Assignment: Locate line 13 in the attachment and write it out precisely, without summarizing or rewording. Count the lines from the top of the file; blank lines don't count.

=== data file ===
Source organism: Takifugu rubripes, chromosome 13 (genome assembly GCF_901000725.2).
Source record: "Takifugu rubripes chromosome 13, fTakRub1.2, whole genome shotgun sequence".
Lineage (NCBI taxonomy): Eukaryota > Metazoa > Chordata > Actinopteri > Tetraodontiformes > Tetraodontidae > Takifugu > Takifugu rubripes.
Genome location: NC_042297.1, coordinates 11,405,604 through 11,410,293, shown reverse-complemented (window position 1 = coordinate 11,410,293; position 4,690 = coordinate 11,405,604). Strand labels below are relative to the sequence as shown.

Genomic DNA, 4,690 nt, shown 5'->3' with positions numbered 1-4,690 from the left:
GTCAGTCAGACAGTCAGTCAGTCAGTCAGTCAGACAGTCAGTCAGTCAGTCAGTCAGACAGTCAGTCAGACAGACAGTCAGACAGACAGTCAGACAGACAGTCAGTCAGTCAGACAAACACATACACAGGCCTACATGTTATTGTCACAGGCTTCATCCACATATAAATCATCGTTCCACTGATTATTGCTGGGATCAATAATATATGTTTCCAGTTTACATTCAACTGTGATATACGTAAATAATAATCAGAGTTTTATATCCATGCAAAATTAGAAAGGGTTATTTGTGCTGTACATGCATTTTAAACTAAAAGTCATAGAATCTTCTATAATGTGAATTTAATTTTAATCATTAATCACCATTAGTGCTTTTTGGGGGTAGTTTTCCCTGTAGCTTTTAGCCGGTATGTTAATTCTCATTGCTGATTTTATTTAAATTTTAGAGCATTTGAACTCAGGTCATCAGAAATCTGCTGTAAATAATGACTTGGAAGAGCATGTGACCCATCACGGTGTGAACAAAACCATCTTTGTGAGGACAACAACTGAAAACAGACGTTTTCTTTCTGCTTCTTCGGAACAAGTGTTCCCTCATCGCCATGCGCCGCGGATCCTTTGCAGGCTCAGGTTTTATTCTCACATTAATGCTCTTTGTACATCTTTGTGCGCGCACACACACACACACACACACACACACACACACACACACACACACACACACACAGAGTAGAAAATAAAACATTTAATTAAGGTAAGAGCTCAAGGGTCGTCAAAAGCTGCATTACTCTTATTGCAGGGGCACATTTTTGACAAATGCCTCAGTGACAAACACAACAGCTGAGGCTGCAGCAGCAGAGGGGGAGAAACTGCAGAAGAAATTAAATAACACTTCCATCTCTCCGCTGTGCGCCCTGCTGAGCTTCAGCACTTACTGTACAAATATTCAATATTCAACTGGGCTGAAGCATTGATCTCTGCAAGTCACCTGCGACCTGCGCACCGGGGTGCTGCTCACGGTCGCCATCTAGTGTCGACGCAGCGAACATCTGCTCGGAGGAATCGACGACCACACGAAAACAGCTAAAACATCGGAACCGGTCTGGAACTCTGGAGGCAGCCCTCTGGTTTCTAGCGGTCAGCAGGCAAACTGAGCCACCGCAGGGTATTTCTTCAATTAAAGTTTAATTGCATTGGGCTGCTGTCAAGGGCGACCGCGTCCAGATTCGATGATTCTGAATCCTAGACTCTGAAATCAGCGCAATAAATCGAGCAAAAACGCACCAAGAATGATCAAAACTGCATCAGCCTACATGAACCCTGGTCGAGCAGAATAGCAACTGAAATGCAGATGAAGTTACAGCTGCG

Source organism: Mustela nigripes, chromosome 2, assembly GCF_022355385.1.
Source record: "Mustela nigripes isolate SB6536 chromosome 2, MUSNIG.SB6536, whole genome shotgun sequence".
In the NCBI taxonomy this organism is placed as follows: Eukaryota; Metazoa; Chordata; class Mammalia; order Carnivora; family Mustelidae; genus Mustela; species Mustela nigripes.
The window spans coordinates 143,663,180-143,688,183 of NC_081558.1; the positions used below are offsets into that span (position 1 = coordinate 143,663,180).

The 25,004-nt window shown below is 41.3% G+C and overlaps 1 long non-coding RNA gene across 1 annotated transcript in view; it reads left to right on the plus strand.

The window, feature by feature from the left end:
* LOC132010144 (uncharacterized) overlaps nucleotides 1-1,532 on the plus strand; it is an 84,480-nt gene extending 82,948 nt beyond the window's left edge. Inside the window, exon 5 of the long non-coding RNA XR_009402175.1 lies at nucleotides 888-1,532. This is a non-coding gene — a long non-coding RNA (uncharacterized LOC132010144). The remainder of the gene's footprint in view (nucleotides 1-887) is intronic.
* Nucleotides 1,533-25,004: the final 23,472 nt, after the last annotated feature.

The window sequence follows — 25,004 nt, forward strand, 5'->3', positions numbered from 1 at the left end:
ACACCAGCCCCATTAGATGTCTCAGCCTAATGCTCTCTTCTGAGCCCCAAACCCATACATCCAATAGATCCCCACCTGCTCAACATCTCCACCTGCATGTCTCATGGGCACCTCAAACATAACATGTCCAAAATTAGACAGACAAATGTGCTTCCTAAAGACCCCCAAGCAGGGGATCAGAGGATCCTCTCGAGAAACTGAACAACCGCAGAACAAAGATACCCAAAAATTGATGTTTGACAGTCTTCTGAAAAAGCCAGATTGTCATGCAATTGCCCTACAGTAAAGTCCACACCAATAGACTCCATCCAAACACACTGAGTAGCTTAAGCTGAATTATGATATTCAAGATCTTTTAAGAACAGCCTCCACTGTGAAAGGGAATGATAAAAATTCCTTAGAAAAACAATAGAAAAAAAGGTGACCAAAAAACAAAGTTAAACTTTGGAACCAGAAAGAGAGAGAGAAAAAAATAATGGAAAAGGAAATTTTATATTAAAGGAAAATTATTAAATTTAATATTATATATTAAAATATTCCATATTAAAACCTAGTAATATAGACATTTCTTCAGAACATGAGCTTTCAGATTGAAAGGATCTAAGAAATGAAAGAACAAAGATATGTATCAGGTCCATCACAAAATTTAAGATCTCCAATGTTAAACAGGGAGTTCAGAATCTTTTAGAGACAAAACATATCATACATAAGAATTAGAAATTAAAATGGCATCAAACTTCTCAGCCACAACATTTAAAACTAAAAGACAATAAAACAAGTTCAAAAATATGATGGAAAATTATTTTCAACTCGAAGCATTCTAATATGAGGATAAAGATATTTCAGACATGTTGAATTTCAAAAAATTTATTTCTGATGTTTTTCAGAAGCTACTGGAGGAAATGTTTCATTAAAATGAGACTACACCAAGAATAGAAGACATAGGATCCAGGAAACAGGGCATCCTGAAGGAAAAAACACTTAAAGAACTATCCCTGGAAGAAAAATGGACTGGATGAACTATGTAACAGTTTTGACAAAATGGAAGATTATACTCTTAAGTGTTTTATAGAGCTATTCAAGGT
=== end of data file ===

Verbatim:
* LOC132010144 (uncharacterized) overlaps nucleotides 1-1,532 on the plus strand; it is an 84,480-nt gene extending 82,948 nt beyond the window's left edge. Inside the window, exon 5 of the long non-coding RNA XR_009402175.1 lies at nucleotides 888-1,532. This is a non-coding gene — a long non-coding RNA (uncharacterized LOC132010144). The remainder of the gene's footprint in view (nucleotides 1-887) is intronic.